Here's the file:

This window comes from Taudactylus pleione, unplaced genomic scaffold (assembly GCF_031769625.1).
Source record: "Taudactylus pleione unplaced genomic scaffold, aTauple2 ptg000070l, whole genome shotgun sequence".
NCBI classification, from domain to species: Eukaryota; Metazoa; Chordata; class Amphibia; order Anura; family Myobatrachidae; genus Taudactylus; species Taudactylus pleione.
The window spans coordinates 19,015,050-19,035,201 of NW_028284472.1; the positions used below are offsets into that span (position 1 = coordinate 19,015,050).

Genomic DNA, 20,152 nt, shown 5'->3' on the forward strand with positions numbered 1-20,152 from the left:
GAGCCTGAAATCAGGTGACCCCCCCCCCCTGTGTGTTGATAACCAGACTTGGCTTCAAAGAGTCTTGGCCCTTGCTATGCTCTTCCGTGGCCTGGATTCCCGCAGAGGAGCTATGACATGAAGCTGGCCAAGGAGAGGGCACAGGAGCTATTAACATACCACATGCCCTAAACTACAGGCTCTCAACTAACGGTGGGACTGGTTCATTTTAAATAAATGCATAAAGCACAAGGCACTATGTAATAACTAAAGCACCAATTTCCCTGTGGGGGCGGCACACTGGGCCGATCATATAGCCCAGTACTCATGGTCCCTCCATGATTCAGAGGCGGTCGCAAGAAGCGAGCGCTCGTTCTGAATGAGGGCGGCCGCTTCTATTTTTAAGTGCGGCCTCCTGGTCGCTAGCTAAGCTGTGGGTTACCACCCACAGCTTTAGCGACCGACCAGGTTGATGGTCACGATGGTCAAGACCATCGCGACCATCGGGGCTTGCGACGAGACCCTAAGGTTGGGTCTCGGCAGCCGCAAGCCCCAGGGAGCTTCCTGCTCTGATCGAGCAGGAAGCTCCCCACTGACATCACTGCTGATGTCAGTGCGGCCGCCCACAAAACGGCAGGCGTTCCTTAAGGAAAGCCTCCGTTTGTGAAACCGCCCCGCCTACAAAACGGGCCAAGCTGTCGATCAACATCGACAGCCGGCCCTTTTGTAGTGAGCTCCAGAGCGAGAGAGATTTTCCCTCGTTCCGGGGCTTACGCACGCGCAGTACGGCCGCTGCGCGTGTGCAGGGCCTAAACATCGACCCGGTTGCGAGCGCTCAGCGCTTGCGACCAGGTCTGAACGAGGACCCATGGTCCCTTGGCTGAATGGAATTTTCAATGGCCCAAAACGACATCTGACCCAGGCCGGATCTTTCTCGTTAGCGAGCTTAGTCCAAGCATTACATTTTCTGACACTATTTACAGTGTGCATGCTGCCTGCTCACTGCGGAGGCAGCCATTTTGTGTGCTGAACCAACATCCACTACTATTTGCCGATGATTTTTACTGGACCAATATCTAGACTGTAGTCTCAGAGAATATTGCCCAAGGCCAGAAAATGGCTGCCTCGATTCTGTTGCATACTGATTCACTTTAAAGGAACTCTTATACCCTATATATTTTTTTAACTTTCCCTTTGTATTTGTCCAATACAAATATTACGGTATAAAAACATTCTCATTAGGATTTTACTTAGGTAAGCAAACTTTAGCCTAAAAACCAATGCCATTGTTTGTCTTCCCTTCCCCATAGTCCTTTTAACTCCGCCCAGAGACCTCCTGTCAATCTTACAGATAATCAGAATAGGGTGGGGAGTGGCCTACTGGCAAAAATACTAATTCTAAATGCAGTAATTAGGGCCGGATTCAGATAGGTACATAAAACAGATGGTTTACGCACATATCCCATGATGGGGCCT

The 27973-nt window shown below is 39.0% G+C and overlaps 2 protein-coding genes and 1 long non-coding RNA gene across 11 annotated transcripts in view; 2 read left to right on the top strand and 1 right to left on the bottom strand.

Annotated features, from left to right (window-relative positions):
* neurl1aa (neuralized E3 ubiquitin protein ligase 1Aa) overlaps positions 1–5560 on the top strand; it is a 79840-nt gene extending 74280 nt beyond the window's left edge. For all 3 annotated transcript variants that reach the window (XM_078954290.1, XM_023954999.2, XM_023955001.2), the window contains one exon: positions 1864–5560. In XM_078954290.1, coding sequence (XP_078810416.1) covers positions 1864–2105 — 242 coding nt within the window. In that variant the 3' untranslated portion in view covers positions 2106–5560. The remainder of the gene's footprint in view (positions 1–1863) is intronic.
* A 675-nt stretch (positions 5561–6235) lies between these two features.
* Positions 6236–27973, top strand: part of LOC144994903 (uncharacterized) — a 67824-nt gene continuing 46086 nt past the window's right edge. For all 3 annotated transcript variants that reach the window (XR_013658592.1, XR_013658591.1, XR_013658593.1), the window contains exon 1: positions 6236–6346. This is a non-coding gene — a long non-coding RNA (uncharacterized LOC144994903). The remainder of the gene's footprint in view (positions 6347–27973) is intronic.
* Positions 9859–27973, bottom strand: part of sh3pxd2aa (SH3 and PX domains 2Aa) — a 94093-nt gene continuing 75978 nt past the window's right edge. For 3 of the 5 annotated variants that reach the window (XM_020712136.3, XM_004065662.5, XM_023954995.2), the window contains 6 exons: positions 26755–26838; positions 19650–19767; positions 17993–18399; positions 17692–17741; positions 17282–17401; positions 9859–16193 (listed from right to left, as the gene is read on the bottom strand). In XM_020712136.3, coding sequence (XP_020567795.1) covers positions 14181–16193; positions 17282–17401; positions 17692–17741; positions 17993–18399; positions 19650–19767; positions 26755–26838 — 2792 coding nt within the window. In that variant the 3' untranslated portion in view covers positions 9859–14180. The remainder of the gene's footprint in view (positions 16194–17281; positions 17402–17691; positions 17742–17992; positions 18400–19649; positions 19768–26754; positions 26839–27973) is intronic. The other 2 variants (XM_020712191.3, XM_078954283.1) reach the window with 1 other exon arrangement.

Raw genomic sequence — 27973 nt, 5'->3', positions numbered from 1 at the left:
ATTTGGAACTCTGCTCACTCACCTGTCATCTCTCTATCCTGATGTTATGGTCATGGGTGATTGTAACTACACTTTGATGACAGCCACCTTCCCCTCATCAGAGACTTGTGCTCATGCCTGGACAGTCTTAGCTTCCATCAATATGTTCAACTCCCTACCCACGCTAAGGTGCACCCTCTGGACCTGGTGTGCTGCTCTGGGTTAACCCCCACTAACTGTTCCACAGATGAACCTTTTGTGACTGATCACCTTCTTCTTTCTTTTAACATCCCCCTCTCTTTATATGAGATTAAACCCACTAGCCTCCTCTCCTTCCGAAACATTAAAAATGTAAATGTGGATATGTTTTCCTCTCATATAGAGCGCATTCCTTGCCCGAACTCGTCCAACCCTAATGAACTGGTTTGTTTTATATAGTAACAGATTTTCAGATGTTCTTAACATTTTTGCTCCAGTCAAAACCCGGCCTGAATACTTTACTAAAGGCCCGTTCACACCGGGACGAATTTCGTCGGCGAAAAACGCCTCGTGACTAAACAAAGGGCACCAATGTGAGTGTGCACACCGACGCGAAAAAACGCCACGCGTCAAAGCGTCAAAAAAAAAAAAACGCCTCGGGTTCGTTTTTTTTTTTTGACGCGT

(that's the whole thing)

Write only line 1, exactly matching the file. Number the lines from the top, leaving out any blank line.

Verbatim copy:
This window comes from Taudactylus pleione, unplaced genomic scaffold (assembly GCF_031769625.1).